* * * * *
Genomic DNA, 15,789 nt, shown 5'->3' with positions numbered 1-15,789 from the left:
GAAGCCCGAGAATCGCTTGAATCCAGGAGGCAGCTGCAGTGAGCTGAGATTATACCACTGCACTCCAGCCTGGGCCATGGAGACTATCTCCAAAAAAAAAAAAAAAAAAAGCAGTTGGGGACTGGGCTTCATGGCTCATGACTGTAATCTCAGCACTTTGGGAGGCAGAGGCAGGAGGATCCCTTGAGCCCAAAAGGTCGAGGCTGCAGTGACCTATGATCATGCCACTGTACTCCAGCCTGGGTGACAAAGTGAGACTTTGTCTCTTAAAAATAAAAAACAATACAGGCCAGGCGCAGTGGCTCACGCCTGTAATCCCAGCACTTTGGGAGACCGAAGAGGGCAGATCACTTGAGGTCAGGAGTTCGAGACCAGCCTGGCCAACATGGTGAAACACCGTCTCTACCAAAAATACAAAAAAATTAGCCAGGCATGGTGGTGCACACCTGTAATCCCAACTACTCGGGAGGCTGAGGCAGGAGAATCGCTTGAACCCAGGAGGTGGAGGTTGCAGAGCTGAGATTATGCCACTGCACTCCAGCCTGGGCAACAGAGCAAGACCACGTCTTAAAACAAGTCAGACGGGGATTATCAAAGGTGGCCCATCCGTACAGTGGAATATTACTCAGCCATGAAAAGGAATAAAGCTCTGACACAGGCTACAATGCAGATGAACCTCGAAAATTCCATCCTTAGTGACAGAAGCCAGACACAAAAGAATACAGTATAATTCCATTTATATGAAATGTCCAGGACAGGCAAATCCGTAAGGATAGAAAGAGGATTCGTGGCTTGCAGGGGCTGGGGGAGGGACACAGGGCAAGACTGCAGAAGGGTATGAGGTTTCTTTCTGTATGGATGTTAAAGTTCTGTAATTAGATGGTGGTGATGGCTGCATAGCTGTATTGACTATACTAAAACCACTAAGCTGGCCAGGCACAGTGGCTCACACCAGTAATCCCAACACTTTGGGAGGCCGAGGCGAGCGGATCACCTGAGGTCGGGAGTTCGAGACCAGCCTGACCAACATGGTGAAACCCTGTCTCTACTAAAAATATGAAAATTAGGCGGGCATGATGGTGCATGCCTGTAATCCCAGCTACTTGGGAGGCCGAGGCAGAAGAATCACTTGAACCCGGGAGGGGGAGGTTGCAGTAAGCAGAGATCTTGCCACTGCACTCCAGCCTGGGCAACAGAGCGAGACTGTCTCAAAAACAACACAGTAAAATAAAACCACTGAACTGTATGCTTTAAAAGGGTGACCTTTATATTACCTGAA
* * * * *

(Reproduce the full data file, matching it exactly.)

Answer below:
Genomic DNA, 15,789 nt, shown 5'->3' with positions numbered 1-15,789 from the left:
GAAGCCCGAGAATCGCTTGAATCCAGGAGGCAGCTGCAGTGAGCTGAGATTATACCACTGCACTCCAGCCTGGGCCATGGAGACTATCTCCAAAAAAAAAAAAAAAAAAAGCAGTTGGGGACTGGGCTTCATGGCTCATGACTGTAATCTCAGCACTTTGGGAGGCAGAGGCAGGAGGATCCCTTGAGCCCAAAAGGTCGAGGCTGCAGTGACCTATGATCATGCCACTGTACTCCAGCCTGGGTGACAAAGTGAGACTTTGTCTCTTAAAAATAAAAAACAATACAGGCCAGGCGCAGTGGCTCACGCCTGTAATCCCAGCACTTTGGGAGACCGAAGAGGGCAGATCACTTGAGGTCAGGAGTTCGAGACCAGCCTGGCCAACATGGTGAAACACCGTCTCTACCAAAAATACAAAAAAATTAGCCAGGCATGGTGGTGCACACCTGTAATCCCAACTACTCGGGAGGCTGAGGCAGGAGAATCGCTTGAACCCAGGAGGTGGAGGTTGCAGAGCTGAGATTATGCCACTGCACTCCAGCCTGGGCAACAGAGCAAGACCACGTCTTAAAACAAGTCAGACGGGGATTATCAAAGGTGGCCCATCCGTACAGTGGAATATTACTCAGCCATGAAAAGGAATAAAGCTCTGACACAGGCTACAATGCAGATGAACCTCGAAAATTCCATCCTTAGTGACAGAAGCCAGACACAAAAGAATACAGTATAATTCCATTTATATGAAATGTCCAGGACAGGCAAATCCGTAAGGATAGAAAGAGGATTCGTGGCTTGCAGGGGCTGGGGGAGGGACACAGGGCAAGACTGCAGAAGGGTATGAGGTTTCTTTCTGTATGGATGTTAAAGTTCTGTAATTAGATGGTGGTGATGGCTGCATAGCTGTATTGACTATACTAAAACCACTAAGCTGGCCAGGCACAGTGGCTCACACCAGTAATCCCAACACTTTGGGAGGCCGAGGCGAGCGGATCACCTGAGGTCGGGAGTTCGAGACCAGCCTGACCAACATGGTGAAACCCTGTCTCTACTAAAAATATGAAAATTAGGCGGGCATGATGGTGCATGCCTGTAATCCCAGCTACTTGGGAGGCCGAGGCAGAAGAATCACTTGAACCCGGGAGGGGGAGGTTGCAGTAAGCAGAGATCTTGCCACTGCACTCCAGCCTGGGCAACAGAGCGAGACTGTCTCAAAAACAACACAGTAAAATAAAACCACTGAACTGTATGCTTTAAAAGGGTGACCTTTATATTACCTGAA